The United States should lead the development of central bank digital currencies (CBDCs) away from being “surveillance coins” and toward being “freedom coins,” says the former chair of the Commodity Futures Trading Commission.
In a March 13 op-ed in The Hill, Christopher Giancarlo said that the U.S. “must influence” CBDC development toward protecting “democratic values like freedom of speech and the right to privacy,” leveraging current technology used by some cryptocurrency protocols.
Nicknamed “Crypto Dad” for his pro-crypto outlook, Giancarlo is co-founder of the Digital Dollar Project, which focuses on researching the implications of a U.S. CBDC. He elaborated on his concerns about privacy in a March 1 report for policy think tank the American Enterprise Institute that he co-authored with API fellow Jim Harper.
He said the U.S. must advocate for a “freedom coin” — a CBDC that guarantees a high level of privacy.
Giancarlo and Harper argued in the paper that CBDCs offer an opportunity “to reassess contemporary financial surveillance activities” and could possibly enhance constitutional protections.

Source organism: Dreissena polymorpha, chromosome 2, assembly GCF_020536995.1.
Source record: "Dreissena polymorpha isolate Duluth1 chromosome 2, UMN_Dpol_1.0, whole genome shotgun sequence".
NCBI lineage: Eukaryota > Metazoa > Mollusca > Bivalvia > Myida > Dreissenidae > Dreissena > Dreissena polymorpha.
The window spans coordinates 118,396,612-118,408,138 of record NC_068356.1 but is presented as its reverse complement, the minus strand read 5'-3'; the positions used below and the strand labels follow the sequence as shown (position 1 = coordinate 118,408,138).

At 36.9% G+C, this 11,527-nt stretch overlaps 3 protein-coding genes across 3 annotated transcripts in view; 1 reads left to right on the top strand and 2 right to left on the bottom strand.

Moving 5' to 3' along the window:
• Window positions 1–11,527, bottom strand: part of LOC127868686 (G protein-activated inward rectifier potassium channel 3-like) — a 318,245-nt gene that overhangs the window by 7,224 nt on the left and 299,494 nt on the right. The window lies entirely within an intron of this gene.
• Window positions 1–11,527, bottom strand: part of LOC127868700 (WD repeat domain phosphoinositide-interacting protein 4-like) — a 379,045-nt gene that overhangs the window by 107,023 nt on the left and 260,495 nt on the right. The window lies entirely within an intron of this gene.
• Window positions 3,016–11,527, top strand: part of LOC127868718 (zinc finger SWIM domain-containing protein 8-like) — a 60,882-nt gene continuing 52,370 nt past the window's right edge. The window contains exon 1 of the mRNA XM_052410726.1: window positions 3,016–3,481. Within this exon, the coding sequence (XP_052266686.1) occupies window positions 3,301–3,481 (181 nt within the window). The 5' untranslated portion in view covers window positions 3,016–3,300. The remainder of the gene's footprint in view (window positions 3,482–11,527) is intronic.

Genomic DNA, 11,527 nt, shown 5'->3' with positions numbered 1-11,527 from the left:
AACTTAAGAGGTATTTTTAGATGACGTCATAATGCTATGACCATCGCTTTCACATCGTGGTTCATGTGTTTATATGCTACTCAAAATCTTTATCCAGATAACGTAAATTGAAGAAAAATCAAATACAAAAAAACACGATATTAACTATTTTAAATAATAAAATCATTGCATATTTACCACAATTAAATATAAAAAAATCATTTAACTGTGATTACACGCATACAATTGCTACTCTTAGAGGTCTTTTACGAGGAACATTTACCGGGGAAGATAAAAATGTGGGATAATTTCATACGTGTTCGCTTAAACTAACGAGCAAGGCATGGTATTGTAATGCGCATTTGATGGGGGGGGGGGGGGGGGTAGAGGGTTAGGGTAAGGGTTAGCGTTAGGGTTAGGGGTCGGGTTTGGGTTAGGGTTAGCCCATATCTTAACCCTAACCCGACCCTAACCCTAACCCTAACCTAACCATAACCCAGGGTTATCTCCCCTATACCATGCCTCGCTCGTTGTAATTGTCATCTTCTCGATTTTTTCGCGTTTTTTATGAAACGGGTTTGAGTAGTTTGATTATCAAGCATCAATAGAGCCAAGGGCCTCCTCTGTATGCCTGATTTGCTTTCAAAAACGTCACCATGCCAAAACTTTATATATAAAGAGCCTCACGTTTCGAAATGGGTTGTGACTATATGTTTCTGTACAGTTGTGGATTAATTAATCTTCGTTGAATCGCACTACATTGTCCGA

To achieve this, a CBDC could take advantage of crypto technology, such as “zero-knowledge proofs, homomorphic encryption, and multiparty computation, that enable parties to prove an encrypted proposition is true without revealing the underlying information," they said.
These technologies would make “intelligent enforcement” of crime prevention possible, the authors argued.
First, the U.S. would have to reexamine current financial surveillance policies. The authors took issue specifically with one recent document published by the administration of U.S. President Joe Biden:
“The White House Office of Science and Technology Policy’s (OSTP) recent Technical Evaluation for a U.S. Central Bank Digital Currency System shows that financial surveillance in the West is more like China’s than many would like to admit.”
The OSTP paper showed an “unwillingness to evolve beyond today’s constitutionally suspect financial surveillance system,” they said.
Giancarlo and Harper pointed to the OSTP’s proposed Anti-Money Laundering (AML) and Know Your Customer (KYC) measures as problematic, saying they allowed too much surveillance without probable cause.
If a CBDC's privacy is not guaranteed, there is a risk of it being used as it is in China, they argued.
There, the e-yuan “will allow the Chinese government to link political conformity to individual prosperity and relegate political dissenters to poverty” by making all transactions visible to the People’s Bank of China, they opined.
Emmer has expressed concern over a CBDC that “tracks transaction level data down to the individual user” and can be programmed “to choke out politically unpopular activity.” Emmer is also co-chair of the U.S. Congressional Blockchain Caucus.